posix_fadvise noreuse disables file caching

Ulrich Spörlein uqs at spoerlein.net
Tue Jan 31 17:21:14 UTC 2012

On Mon, 2012-01-30 at 09:36:45 -0500, John Baldwin wrote:
> On Sunday, January 29, 2012 10:08:10 am Tijl Coosemans wrote:
> > On Wednesday 25 January 2012 17:29:22 John Baldwin wrote:
> > > On Friday, January 20, 2012 2:12:13 pm John Baldwin wrote:
> > >> On Thursday, January 19, 2012 11:39:42 am Tijl Coosemans wrote:
> > >>> I recently noticed that multimedia/vlc generates a lot of disk IO when
> > >>> playing media files. For instance, when playing a 320kbps mp3 gstat
> > >>> reports about 1250kBps (=10000kbps). That's quite a lot of overhead.
> > >>> 
> > >>> It turns out that vlc sets POSIX_FADV_NOREUSE on the entire file and
> > >>> reads in chunks of 1028 bytes. FreeBSD implements NOREUSE as if
> > >>> O_DIRECT was specified during open(2), i.e. it disables all caching.
> > >>> That means every 1028 byte read turns into a 32KiB read (new default
> > >>> block size in 9.0) which explains the above numbers.
> > >>> 
> > >>> I've copied the relevant vlc code below (modules/access/file.c:Open()).
> > >>> It's interesting to see that on OSX it sets F_NOCACHE which disables
> > >>> caching too, but combined with F_RDAHEAD there's still read-ahead
> > >>> caching.
> > >>> 
> > >>> I don't think POSIX intended for NOREUSE to mean O_DIRECT. It should
> > >>> still cache data (and even do read-ahead if F_RDAHEAD is specified),
> > >>> and once data is fetched from the cache, it can be marked WONTNEED.
> > >> 
> > >> POSIX doesn't specify O_DIRECT, so it's not clear what it asks for.
> > >> 
> > >>> Is it possible to implement it this way, or if not to just ignore
> > >>> the NOREUSE hint for now?
> > >> 
> > >> I think it would be good to improve NOREUSE, though I had sort of
> > >> assumed that applications using NOREUSE would do their own buffering
> > >> and read full blocks.  We could perhaps reimplement NOREUSE by doing
> > >> the equivalent of POSIX_FADV_DONTNEED after each read to free buffers
> > >> and pages after the data is copied out to userland.  I also have an
> > >> XXX about whether or not NOREUSE should still allow read-ahead as it
> > >> isn't very clear what the right thing to do there is.  HP-UX (IIRC)
> > >> has an fadvise() that lets you specify multiple policies, so you
> > >> could specify both NOREUSE and SEQUENTIAL for a single region to
> > >> get read-ahead but still release memory once the data is read once.
> > >
> > > So I've came up with this untested patch.  It uses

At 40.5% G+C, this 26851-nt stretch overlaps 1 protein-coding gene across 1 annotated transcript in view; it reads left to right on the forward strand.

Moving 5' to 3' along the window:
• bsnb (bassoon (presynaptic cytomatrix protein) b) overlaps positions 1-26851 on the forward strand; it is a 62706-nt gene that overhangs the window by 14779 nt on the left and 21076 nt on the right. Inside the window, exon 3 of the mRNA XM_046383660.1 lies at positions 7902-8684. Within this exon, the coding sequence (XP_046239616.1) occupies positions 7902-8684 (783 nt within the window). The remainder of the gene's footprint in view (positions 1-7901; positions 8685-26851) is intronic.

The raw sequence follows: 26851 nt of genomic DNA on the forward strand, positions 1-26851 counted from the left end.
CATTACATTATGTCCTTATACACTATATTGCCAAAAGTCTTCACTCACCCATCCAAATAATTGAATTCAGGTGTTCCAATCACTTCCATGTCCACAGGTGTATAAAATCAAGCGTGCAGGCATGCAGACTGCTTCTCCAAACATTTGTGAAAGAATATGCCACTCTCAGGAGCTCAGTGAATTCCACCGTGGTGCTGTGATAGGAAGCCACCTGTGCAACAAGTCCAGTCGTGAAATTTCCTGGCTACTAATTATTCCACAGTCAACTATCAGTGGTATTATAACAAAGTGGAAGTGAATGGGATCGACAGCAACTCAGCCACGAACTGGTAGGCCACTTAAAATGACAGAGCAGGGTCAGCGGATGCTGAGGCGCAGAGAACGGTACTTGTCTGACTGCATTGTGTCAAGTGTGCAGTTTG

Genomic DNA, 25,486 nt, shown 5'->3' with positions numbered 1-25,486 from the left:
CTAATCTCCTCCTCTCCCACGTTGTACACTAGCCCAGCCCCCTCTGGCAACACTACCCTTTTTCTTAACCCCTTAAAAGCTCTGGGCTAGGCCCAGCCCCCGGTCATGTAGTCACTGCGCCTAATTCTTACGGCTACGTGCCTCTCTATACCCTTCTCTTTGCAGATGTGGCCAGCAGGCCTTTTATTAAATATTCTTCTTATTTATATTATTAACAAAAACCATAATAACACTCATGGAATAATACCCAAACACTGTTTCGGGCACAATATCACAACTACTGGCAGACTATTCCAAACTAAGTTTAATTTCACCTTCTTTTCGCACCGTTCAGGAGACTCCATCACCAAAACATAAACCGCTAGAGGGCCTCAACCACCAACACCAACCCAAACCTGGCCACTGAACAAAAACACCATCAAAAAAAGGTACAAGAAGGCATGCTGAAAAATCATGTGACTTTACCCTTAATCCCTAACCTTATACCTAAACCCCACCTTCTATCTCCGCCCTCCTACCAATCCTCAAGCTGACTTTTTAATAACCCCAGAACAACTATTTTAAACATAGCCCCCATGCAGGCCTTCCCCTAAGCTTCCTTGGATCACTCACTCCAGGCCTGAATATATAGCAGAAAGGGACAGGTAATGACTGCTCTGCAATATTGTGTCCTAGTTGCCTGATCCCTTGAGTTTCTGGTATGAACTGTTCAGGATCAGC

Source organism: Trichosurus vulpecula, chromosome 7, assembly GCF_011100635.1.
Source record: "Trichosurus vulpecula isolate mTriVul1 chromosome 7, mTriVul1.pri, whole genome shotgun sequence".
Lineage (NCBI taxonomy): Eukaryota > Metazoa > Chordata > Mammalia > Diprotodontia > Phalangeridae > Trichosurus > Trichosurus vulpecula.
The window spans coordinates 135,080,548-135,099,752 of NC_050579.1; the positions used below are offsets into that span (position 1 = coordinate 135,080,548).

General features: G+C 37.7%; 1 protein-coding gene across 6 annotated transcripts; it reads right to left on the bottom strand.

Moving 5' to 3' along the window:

> > > VOP_ADVISE(FADV_DONTNEED) after read(2) calls to a NOREUSE region, and
> > > leaves read-ahead caching enabled for NOREUSE.  FADV_DONTNEED doesn't
> > > do any good really for writes (it only flushes clean buffers), so I've
> > > left write(2) operations as using IO_DIRECT still.  Does this sound
> > > reasonable?  I've not yet tested this at all:
> > 
> > The patch drastically improves vlc, but there's still a tiny overhead.
> > Without NOREUSE the disk is read in chunks of 128KiB (F_RDAHEAD buffer
> > size). With NOREUSE there's an extra transfer of 32KiB (block size).
> This is probably because vlc is not reading on block boundaries, so the 
> noreuse is throwing away partial blocks at the end of a read that then have to 
> be re-read.  We could maybe fix this by making FADV_DONTNEED only throw
> away completely-contained blocks rather than completely-contained pages.
> However, this will probably result in NOREUSE not actually throwing away
> anything at all if an app always reads sub-blocksize chunks.
> We could maybe make the case of vlc work ok in this case though by allowing
> an extension where you can do 'posix_fadvise(SEQUENTIAL | NOREUSE)', and
> in this case we could make the VOP_ADVISE(DONTNEED) in read() use an offset
> of 0 rather than the start of the read request.
> However, posix_fadvise() really is going to work best if the userland 
> application reads aligned FS blocks.

I find it questionable in general that an application can tell the
system what to do wrt. caching. Perhaps I'm running 100s of VLC players
all on the same file and actually *do* want reads to be cached?

What happens if I seek back in the file? It has to do a potentially
high-latency read again. The system has a better overview of blocks that
are frequently being requested than any individual application.

I fully understand the intention, and in 99.99% of the cases, this data
*is* just being read once so there's no need to cache any reads for
actually requested data. But as the example shows, requested data is not
necessarily the data that lower layers have to fetch from the disk.

Perhaps taking to VLC people on why they think this is useful and where
it actually, measurably helped them would be interesting.

Sorry if this is all perfectly obvious

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